By Al Van Huyck
Ben Franklin was asked at the close of the Constitutional Convention in 1787 by a citizen, “have we a Republic or a Monarchy?” Franklin replied, “A Republic, if you can keep it.” I was reminded of this quote as the question being asked about the newly adopted 2019 Loudoun County General Plan, “Is it a developer’s plan or a citizen’s plan?” And in my mind, it is a “compromise plan if we can keep it.”
For many of the citizens who have worked so hard for three years to make the citizen’s voice be heard we owe a great thanks to our Board of Supervisors. In just 90 days, they took the draft plan and rolled back its excesses and responded to the people concerns in a variety of important ways.
And we can thank the entire Department of Planning and Zoning staff for their endless and often frustrating work, but in the end with the supervisors’ support came up with innovative proposals to reach compromise.
It has been a long three years to passage. It started with the business-oriented Stakeholders Committee proposing to the supervisors that 18,000 housing units be included in the Transition Policy Area. Only to have Supervisor Matthew Letourneau’s now famous rejoinder “What planet are you on?” This to be followed by the Planning Commission restating the desire for 17,000 units 18 months later (confirming I presume that Mars was the planet they were on).
In the end, the plan provides for about 3,000 additional housing units, but unfortunately transferred close to a square mile of Rural Policy Land into the Transition Policy Area (TPA) to accommodate new houses.
It is this kind of “compromise” that will be under assault in the years ahead. A precedent once set will be the basis for future requests. Already at the supervisor’s public input on the very night they voted to approve the plan three residents appeared to argue that their rural land next to the TPA should be included.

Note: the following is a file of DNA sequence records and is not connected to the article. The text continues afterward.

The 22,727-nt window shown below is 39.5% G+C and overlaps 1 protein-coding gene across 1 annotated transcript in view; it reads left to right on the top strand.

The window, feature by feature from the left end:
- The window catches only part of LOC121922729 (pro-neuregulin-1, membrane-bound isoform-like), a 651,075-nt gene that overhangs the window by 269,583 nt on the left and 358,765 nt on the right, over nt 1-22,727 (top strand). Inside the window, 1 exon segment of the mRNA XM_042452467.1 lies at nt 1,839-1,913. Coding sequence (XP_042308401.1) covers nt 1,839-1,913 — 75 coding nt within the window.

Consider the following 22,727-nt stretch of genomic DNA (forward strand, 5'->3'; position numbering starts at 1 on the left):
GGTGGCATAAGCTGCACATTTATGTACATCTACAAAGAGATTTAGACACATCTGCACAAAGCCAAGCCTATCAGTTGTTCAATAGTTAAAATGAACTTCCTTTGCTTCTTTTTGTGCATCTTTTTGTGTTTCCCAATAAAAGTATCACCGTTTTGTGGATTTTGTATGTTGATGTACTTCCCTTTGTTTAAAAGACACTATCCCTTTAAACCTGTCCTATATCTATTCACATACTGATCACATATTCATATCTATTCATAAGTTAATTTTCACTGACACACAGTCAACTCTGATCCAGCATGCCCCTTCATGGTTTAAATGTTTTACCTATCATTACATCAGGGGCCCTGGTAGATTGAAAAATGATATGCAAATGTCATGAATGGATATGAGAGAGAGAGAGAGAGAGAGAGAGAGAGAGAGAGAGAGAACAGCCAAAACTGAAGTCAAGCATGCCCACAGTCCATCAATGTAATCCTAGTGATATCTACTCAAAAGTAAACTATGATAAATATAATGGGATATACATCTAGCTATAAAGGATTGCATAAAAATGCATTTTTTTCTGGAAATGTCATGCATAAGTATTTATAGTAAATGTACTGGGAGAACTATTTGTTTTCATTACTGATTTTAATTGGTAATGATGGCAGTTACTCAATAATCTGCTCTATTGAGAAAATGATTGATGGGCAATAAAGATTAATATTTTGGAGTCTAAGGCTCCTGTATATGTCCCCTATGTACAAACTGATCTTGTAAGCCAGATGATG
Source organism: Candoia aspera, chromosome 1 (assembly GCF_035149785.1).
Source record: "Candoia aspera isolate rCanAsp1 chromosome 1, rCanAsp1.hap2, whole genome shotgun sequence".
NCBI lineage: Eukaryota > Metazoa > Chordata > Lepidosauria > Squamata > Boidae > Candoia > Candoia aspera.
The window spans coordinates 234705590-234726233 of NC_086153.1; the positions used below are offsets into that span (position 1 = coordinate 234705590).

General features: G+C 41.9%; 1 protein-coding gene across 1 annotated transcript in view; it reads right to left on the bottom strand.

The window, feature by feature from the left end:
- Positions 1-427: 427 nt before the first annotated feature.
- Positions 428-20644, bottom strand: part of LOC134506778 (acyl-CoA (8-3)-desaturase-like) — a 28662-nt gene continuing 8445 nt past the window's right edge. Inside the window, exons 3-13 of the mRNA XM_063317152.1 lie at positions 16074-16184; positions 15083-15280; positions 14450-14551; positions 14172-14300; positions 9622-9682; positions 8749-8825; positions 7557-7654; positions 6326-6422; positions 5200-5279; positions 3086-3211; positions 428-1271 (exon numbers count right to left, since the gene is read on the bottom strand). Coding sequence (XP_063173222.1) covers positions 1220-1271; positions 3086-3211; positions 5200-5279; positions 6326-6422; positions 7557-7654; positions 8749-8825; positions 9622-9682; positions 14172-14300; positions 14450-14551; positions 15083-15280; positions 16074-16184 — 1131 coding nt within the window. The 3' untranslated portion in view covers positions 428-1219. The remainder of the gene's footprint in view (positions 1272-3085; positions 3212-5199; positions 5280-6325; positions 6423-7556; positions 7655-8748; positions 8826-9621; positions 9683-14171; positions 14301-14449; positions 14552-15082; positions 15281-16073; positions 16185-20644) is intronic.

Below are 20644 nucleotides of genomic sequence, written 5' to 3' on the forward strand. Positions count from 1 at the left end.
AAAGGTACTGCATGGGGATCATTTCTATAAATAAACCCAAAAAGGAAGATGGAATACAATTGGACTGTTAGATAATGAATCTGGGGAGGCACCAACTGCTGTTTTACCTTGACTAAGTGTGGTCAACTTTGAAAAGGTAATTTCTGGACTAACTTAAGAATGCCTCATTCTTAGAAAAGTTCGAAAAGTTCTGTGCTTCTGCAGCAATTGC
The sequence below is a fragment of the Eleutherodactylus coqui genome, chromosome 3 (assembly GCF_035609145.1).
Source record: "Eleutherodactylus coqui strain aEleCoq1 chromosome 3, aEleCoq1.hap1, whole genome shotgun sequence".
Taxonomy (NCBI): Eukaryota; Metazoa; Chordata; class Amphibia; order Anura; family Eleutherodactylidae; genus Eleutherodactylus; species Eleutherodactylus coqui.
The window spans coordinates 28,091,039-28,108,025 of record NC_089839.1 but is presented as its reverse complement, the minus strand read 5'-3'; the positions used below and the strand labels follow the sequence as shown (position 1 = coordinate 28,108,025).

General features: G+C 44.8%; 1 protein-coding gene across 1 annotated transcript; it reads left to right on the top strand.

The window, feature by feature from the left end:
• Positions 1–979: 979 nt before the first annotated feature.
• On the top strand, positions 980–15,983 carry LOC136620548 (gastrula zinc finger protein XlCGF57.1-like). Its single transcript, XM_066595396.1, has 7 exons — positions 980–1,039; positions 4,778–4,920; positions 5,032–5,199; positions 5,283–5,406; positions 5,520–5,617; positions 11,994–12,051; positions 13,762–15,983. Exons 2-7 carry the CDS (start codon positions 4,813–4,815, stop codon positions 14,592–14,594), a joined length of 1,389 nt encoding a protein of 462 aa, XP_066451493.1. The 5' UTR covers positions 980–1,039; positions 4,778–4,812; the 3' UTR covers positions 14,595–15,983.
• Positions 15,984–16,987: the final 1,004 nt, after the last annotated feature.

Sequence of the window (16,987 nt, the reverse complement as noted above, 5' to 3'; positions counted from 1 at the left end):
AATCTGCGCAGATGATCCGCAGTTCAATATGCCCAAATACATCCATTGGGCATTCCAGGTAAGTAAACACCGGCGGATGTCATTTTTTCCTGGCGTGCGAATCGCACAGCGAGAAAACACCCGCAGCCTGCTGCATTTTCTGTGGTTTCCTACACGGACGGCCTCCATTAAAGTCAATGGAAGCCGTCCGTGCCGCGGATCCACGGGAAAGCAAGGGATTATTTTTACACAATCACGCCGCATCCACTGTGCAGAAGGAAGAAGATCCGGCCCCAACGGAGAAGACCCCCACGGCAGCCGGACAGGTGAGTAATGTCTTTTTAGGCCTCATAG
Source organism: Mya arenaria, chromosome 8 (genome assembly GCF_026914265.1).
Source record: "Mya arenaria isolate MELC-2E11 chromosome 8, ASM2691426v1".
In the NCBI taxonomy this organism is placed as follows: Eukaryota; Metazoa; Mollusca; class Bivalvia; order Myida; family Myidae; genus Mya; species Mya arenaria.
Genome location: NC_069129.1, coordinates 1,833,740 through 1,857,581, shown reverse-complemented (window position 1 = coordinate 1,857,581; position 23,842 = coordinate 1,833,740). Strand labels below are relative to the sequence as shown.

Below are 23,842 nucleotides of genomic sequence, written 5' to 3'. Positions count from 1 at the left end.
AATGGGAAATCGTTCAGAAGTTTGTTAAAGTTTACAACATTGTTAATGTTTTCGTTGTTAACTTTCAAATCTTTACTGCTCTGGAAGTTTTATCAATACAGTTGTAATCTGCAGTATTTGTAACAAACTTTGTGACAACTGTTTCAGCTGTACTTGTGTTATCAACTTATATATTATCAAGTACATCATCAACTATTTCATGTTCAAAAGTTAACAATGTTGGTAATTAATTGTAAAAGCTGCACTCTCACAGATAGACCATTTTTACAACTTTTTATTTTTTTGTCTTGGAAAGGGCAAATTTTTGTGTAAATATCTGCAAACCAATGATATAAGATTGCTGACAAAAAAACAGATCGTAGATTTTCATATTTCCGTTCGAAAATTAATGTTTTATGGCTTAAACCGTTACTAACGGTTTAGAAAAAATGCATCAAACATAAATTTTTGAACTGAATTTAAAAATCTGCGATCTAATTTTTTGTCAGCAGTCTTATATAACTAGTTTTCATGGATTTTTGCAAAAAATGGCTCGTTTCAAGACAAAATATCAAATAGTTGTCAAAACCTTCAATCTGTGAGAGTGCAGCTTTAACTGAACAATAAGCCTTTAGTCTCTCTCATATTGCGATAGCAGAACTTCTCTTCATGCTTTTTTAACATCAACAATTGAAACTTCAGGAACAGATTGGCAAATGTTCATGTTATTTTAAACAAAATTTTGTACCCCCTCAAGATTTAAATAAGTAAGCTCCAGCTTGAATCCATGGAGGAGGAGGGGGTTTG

Meanwhile, Tony Howard president of the Chamber of Commerce has written an op-ed arguing we need more housing and this view is supported by the Realtors, the home builders, the economic development interests, and some property owners. And these views are fully supported by the Housing Chapter of the new plan even while the spatial chapters reflect the citizen’s view on limited population growth.
This is basically the same debate that has gone on for at least 20 years in Loudoun. Housing is recognized nationwide as a strong economic contributor with its forward and backward linkages to the overall economy. In short, development and population growth are legitimate goals for which most Counties would be delighted to achieve, but Loudoun also has different priorities.
The majority of citizens, as witnessed by their robust participation in the plan process, view the county as a special place with unique heritage and environmental assets, a family friendly suburban area of planned communities, and a robust rural economy that all enjoy, and all want to preserve this quality of life. For the public, unchecked and rapid residential growth is a threat that has already manifested itself in serious traffic congestion, never ending school boundary adjustments, deficits in parks and trails and other facilities and services and deterioration of our steams and environment.
So, while everyone involved can share in celebration that the Loudoun 2019 Plan has been adopted it is also important to recognize that it is a compromise that has not resolved the fundamental clash of views as to the future of the county. This will now be the focus of the specific development applications and proposals that will be forthcoming in the years ahead. And the burden will fall on the citizens, the future planning commissioners, and supervisors to answer the question “Can we keep it?”
[The writer if a former Loudoun County Planning Commission chairman who served on the Envision Loudoun Stakeholders Committee and is a founder of the Loudoun County Conservation and Preservation Coalition.]